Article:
It’s not even at retirement age yet.
We don’t know whether Mars held life… but there’s certainly a lot of potential.
Let’s talk some mountains.
Can’t have a devastating water wave without water!
Geologists have made a shocking discovery in a crystal-rich cave in Mexico.
It was adorable, but also terrifying.
A stunning app put together by Smithsonian’s Global Volcanism Project.
It might be a good thing… but we’re not sure yet.
Most waves form due to winds or tides, but tsunamis have a different cause altogether.
This is the story of the last in a breed of geological titans, a supercontinent we named Gondwana.
It’s a new time — geologically speaking, at least.
Fulfilling the job that scientists and unlucky undergrads have been doing for years, the kinetic machine Jller selects and sorts pebbles found on a 6 1/2 x 13 foot platform into a grid organized by geologic age. Without any assistance, the machine analyzes rocks based on their shape and sizes, understand their correct placement and transports them to the right place on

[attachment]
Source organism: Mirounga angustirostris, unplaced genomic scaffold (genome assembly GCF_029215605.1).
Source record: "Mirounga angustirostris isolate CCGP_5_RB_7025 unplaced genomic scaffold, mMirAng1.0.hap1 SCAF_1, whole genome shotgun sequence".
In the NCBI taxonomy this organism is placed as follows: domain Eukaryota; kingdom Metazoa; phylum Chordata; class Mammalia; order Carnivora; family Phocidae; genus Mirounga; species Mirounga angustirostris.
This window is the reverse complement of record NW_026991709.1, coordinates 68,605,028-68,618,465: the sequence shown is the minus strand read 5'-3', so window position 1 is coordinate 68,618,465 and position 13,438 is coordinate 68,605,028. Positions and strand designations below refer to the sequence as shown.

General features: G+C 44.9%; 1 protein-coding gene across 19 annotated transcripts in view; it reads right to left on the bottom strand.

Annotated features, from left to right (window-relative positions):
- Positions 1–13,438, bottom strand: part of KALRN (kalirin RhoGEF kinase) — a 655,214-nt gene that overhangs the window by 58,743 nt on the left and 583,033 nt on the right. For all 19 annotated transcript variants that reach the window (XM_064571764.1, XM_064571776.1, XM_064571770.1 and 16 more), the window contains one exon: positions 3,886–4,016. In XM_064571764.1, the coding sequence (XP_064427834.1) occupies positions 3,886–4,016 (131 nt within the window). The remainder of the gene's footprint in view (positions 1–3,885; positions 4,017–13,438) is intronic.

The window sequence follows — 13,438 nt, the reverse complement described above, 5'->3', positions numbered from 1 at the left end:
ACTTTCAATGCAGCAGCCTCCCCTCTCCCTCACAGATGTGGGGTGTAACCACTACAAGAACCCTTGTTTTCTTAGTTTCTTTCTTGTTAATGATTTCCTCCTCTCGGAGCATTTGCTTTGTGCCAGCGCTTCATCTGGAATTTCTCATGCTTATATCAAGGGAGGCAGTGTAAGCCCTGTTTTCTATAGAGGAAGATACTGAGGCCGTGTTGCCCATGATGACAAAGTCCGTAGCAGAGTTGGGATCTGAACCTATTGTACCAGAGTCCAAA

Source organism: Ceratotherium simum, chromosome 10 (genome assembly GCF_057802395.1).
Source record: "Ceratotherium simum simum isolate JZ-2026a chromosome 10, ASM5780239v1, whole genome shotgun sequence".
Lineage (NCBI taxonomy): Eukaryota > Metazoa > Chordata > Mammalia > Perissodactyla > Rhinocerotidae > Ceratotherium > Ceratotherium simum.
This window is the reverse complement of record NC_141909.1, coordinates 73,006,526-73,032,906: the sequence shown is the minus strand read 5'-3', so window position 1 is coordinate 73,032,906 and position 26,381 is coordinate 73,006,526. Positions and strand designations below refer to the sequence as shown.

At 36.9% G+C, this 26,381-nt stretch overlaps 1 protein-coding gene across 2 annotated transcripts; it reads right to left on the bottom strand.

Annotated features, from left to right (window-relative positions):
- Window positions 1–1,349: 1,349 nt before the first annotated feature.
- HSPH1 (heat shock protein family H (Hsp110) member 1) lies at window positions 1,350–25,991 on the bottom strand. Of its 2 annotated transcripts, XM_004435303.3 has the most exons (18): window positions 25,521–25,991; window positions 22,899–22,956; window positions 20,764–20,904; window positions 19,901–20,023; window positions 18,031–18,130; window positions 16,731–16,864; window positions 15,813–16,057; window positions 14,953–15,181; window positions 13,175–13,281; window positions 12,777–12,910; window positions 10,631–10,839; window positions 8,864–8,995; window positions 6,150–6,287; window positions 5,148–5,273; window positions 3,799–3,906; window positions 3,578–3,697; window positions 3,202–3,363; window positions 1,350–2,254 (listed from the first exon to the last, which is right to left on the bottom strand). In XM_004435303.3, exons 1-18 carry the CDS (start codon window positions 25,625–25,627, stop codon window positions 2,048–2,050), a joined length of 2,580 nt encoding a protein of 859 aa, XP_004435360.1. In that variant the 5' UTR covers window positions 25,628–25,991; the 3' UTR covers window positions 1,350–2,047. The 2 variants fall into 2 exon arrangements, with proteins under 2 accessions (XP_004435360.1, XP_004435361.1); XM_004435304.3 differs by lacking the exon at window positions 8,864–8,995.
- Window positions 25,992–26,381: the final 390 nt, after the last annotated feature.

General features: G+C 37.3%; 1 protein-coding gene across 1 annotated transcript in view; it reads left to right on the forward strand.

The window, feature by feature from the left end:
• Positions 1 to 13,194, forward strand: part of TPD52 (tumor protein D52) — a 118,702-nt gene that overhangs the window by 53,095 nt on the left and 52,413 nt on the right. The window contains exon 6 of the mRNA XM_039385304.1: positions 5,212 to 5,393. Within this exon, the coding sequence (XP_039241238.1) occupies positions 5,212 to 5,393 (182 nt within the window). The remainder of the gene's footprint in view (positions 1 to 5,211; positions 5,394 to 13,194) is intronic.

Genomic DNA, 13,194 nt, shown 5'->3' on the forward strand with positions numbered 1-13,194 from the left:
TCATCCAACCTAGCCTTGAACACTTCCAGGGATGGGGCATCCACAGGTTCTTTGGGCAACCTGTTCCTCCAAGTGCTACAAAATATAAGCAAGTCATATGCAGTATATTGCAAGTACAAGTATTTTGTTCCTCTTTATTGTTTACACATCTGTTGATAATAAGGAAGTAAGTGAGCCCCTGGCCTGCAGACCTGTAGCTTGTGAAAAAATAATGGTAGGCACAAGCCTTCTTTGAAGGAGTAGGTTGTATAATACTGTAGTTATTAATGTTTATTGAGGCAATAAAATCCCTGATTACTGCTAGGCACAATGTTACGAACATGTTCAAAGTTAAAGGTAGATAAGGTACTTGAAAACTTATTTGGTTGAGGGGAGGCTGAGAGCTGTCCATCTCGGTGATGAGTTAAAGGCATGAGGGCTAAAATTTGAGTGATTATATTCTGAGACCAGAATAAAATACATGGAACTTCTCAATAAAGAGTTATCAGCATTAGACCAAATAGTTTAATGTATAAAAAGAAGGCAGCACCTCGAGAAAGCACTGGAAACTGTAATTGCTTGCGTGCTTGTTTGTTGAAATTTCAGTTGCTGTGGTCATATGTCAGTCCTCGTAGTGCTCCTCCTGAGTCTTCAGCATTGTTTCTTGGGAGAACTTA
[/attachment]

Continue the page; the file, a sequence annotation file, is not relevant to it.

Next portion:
How did South America slot next to Africa? Where was my country a billion years ago?
It’s absolutely baffling that we’ve reached a level where we can not only study the geology of the Earth, but also that of other bodies in the solar system – in this case, the Moon. ADVERTISEMENT This is a false color mosaic constructed from a series of 53 images taken through three spectral filters by Galileo’s imaging system as the spacecraft
Before WWII, there weren’t that many plastics around. Today, we use so much that we could literally plaster the planet in one giant clingfilm. A paper published in the journal Anthropocene reviews the state of plastic production, use and pollution and concludes that no place on Earth has been spared.
Scientists working at the United States Geological Survey (USGS) have released the first ever digital geologic map of Alaska.
Gemologists working in Colombo, Sri Lanka, have confirmed the finding of the largest sapphire in the world.
NASA released a stunningly colorful new image of the dwarf planet Pluto, the latest in a series of images that steadily trickle down from the New Horizons probe since it left the solar system this July. And it’s not only eye candy either; the features this picture reveals has left the smart guys at the agency scratching their heads.
Geological maps can be awesome here on Earth, but when we have geological maps of extraterrestrial bodies… that’s when we get really excited.